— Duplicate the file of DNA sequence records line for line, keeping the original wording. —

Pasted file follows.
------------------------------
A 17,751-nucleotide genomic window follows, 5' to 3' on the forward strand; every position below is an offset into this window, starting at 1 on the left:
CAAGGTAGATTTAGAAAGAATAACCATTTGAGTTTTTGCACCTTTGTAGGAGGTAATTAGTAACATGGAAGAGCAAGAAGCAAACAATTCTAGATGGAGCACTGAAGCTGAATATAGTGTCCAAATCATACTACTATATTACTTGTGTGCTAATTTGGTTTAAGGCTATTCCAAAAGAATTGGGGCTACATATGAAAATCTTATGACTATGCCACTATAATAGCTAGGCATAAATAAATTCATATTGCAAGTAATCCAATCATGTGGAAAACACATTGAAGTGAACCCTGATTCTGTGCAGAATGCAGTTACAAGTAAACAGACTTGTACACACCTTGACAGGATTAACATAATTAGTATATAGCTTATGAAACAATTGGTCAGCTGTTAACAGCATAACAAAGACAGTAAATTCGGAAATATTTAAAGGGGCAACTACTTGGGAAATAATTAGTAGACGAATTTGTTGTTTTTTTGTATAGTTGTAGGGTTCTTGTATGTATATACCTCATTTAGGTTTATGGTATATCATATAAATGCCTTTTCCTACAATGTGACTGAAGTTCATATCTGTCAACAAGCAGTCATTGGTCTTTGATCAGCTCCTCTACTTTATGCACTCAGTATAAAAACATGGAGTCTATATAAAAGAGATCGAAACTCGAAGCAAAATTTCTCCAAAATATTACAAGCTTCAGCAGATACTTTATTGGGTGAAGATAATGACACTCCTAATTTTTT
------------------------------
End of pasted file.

A 17,751-nucleotide genomic window follows, 5' to 3' on the forward strand; every position below is an offset into this window, starting at 1 on the left:
CAAGGTAGATTTAGAAAGAATAACCATTTGAGTTTTTGCACCTTTGTAGGAGGTAATTAGTAACATGGAAGAGCAAGAAGCAAACAATTCTAGATGGAGCACTGAAGCTGAATATAGTGTCCAAATCATACTACTATATTACTTGTGTGCTAATTTGGTTTAAGGCTATTCCAAAAGAATTGGGGCTACATATGAAAATCTTATGACTATGCCACTATAATAGCTAGGCATAAATAAATTCATATTGCAAGTAATCCAATCATGTGGAAAACACATTGAAGTGAACCCTGATTCTGTGCAGAATGCAGTTACAAGTAAACAGACTTGTACACACCTTGACAGGATTAACATAATTAGTATATAGCTTATGAAACAATTGGTCAGCTGTTAACAGCATAACAAAGACAGTAAATTCGGAAATATTTAAAGGGGCAACTACTTGGGAAATAATTAGTAGACGAATTTGTTGTTTTTTTGTATAGTTGTAGGGTTCTTGTATGTATATACCTCATTTAGGTTTATGGTATATCATATAAATGCCTTTTCCTACAATGTGACTGAAGTTCATATCTGTCAACAAGCAGTCATTGGTCTTTGATCAGCTCCTCTACTTTATGCACTCAGTATAAAAACATGGAGTCTATATAAAAGAGATCGAAACTCGAAGCAAAATTTCTCCAAAATATTACAAGCTTCAGCAGATACTTTATTGGGTGAAGATAATGACACTCCTAATTTTTT